Regula awarded Diefenderfer Graduate Fellowship for engineering, business and entrepreneurship


Michael Regula, a graduate student in the Department of Chemical Engineering, has been awarded a Diefenderfer Graduate Fellowship from the College of Engineering for the 2016-17 academic year. 

The Diefenderfer Graduate Fellowship recognizes and supports innovative graduate students with a demonstrated ability to combine technical studies with opportunities to learn about business and entrepreneurship.

As a recipient, Regula will receive a stipend that totals over $21,000 with additional tuition benefits. He will also have the opportunity to renew the fellowship for subsequent academic years.

Regula, a native of Clarks Summit, PA , is a third-year Ph.D. student in the Department of Chemical Engineering. He is advised by Donghai Wang, associate professor of mechanical and nuclear engineering, and co-advised by Michael Janik, professor of chemical engineering and John J. and Jean M. Brennan Clean Energy Early Career Professor in the College Engineering.

His research interests include synthesizing and testing novel lithium-sulfur batteries for use in electric vehicles. His current research activities investigate ways to improve the conductivity and reliability of batteries that are currently on the market by developing electrochemically-active polymers which will capture lithium sulfide.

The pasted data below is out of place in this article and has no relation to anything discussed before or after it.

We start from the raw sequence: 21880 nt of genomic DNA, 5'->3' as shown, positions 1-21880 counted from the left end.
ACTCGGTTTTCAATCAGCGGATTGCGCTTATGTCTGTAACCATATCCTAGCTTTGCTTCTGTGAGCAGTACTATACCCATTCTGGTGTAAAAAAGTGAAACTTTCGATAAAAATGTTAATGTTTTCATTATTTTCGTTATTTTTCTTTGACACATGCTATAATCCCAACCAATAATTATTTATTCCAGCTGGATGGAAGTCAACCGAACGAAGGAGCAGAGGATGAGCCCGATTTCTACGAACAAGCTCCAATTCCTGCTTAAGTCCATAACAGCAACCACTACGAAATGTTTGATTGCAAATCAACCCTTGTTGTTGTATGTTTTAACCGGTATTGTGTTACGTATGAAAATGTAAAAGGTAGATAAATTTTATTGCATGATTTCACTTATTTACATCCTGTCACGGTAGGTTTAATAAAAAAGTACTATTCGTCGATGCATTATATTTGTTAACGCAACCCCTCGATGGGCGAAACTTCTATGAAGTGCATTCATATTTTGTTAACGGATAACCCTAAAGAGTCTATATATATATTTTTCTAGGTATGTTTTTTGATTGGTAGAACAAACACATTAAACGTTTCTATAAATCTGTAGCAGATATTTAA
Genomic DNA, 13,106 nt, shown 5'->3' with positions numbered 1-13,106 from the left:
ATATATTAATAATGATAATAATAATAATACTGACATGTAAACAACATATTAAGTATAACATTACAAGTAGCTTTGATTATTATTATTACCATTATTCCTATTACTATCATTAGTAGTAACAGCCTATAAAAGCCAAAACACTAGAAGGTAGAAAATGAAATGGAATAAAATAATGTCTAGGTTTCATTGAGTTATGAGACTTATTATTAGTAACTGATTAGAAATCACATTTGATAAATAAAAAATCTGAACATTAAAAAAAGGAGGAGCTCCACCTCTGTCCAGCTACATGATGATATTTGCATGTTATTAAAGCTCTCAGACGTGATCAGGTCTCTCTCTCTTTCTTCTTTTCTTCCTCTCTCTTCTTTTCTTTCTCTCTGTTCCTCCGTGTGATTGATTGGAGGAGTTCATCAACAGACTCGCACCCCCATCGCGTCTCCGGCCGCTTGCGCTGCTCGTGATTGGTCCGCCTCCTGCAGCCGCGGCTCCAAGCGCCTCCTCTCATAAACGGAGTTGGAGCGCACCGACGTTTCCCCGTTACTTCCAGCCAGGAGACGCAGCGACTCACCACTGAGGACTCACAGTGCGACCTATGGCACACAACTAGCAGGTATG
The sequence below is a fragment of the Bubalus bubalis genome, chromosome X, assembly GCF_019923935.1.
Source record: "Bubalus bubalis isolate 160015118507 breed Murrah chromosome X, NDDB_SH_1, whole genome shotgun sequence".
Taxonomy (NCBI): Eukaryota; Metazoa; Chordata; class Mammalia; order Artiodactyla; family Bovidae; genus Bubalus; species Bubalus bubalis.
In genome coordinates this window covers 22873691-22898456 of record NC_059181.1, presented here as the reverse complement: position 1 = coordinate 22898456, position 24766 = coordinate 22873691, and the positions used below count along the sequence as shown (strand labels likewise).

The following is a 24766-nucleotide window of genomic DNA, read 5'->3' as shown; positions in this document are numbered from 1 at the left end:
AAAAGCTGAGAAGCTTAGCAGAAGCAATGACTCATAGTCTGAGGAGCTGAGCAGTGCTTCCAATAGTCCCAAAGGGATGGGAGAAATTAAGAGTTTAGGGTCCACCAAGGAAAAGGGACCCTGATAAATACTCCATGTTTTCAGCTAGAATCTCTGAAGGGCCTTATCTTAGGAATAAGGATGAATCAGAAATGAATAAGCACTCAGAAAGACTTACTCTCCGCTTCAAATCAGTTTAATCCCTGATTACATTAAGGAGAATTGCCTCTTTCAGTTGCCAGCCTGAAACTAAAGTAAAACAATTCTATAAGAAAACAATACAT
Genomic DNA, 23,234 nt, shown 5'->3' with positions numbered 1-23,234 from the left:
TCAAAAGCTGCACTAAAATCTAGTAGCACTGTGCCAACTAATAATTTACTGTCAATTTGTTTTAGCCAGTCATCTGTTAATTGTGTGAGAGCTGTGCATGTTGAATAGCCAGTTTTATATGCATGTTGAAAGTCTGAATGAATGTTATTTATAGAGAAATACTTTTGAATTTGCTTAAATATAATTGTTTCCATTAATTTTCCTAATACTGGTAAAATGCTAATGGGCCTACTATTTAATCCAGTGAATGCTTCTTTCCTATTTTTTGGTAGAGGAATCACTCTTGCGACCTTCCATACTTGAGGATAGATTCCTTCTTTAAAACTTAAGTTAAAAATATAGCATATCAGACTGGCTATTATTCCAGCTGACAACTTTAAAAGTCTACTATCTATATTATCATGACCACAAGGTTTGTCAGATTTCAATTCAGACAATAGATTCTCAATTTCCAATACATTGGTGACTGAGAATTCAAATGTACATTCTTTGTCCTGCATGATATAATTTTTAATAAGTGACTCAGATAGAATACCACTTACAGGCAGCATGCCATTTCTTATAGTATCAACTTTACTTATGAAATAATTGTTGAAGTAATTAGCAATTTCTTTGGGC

As a recipient of the Diefenderfer Graduate Fellowship, Regula plans to couple his research studies with business and financial management courses to advance his knowledge of commerce and enterprise; a skill set he hopes to one day utilize within the electric vehicle industry.       

In addition to his academic pursuits, Regula serves as president of the Chemical Engineering Graduate Student Association and is actively pursuing other leadership positions within the University.

The Diefenderfer Graduate Fellowship was established by William E. Diefenderfer, a Penn State mechanical engineering graduate, and his wife, Francesca. The fellowship supports inventive engineering graduate students who showcase an interest in business and industry.


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Mindy Krause



The Penn State Department of Chemical Engineering, established in 1948, is recognized as one of the largest and most influential chemical engineering departments in the nation.

The department is built upon the fundamentals of academic integrity, innovation in research, and commitment to the advancement of industry.

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